worldly vanities; so he sent back the official with his duty and
grateful thanks, requesting that he might be left to live his
life in solitude and renunciation of matters mundane. Now when
Queen Shahrazad had made an end of telling her story and yet the
night was not wholly spent, King Shahryar spake saying, "This thy
story, admirable and most wonderful, hath given me extreme
delight; and I pray thee do thou tell us another tale till such
time as the last hours of this our night be passed." She replied,
"Be it as thou wilt, O auspicious King: I am thy slave to do as
thou shalt bid." Then she began to relate the tale of

THE TWO SISTERS WHO ENVIED THEIR
CADETTE[FN#349]

In days of yore and in times long gone before there lived a king
of Persia, Khusrau Shah hight, renowned for justice and
righteousness. His father, dying at a good old age, had left him
sole heir to all the realm and, under his rule, the tiger and the
kid drank side by side at the same Ghat;[FN#350] and his treasury
was ever full and his troops and guards were numberless. Now it
was his wont to don disguise and, attended by a trusty Wazir, to
wander about the street at night-time. Whereby things seld-seen
and haps peregrine became known to him, the which, should I tell
thee all thereof, O auspicious King, would weary thee beyond
measure. So he took seat upon the throne of his forbears and when
the appointed days of mourning were ended, according to the
custom of that country, he caused his exalted name, that is
Khusrau Shah, be struck upon all the coins of the kingdom and
entered into the formula of public prayer.[FN#351] And when
stablished in his sovranty he went forth as aforetime on one
evening accompanied by his Grand Wazir, both in merchant's habit,
walking the streets and squares, the markets and lanes, the
better to note what might take place both of good and of bad. By
chance they passed, as the night darkened, through a quarter
where dwelt people of the poorer class; and as they walked on,
the Shah heard inside a house women talking with loud voices;
then going near, he peeped in by the door-chink, and saw three
fair sisters who having supped together were seated on a divan
talking one to other. The King thereupon applied his ear to the
crack and listened eagerly to what they said, and heard each and
every declaring what was the thing she most desired.[FN#352]
Quoth the eldest, "I would I were married to the Shah's head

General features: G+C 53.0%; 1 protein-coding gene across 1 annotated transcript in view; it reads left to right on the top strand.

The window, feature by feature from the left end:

Baker for then should I ever have bread to eat, the whitest and
choicest in the city, and your hearts would be fulfilled with
envy and jealousy and malice at my good luck." Quoth the second,
"I would rather wive with the Shah's chief Kitchener and eat of
dainty dishes that are placed before his Highness, wherewith the
royal bread which is common throughout the Palace cannot compare
for gust and flavour." And quoth the third and youngest of the
three, and by far the most beautiful and lively of them all, a
maiden of charming nature, full of wit and humour; sharp-witted,
wary and wise, when her turn came to tell her wish, "O sisters,
my ambition is not as ordinary as yours. I care not for fine
bread nor glutton-like do I long for dainty dishes. I look to
somewhat nobler and higher: indeed I would desire nothing less
than to be married by the King and become the mother of a
beautiful Prince, a model of form and in mind as masterful as
valorous. His hair should be golden on one side and silvern on
the other: when weeping he should drop pearls in place of tears,
and when laughing his rosy lips should be fresh as the blossom
new-blown." The Shah was amazed with exceeding amazement to hear
the wishes of the three sisters, but chiefly of the youngest and
determined in himself that he would gratify them all. Wherefore
quoth he to the Grand Wazir, "Mark well this house And on the
morrow bring before me these maidens whom we Heard discoursing;"
and quoth the Wazir, "O Asylum of the Universe, I hear but to
obey." Thereupon the twain walked back to the palace and laid
them down to rest. When morning morrowed, the Minister went for
the sisters and brought them to the King, who, after greeting
them and heartening their hearts, said to them in kindly tone, "O
ye maidens of weal, last night what was it that in merry word and
jest ye spake one to other? Take heed ye tell the Shah every whit
in full detail, for all must become known to us; something have
we heard, but now the King would have ye recount your discourse
to his royal ears."--And as the morn began to dawn Shahrazad held
her peace till

The end of the Six Hundred and Sixty-eighth Night

Then said she:--I have heard, O auspicious King, that at these
words of the Shah the sisters, confused and filled with shame,
durst not reply but stood before him silent with heads bent low;
and despite all questioning and encouragement they could not
pluck up courage. However, the youngest was of passing comeliness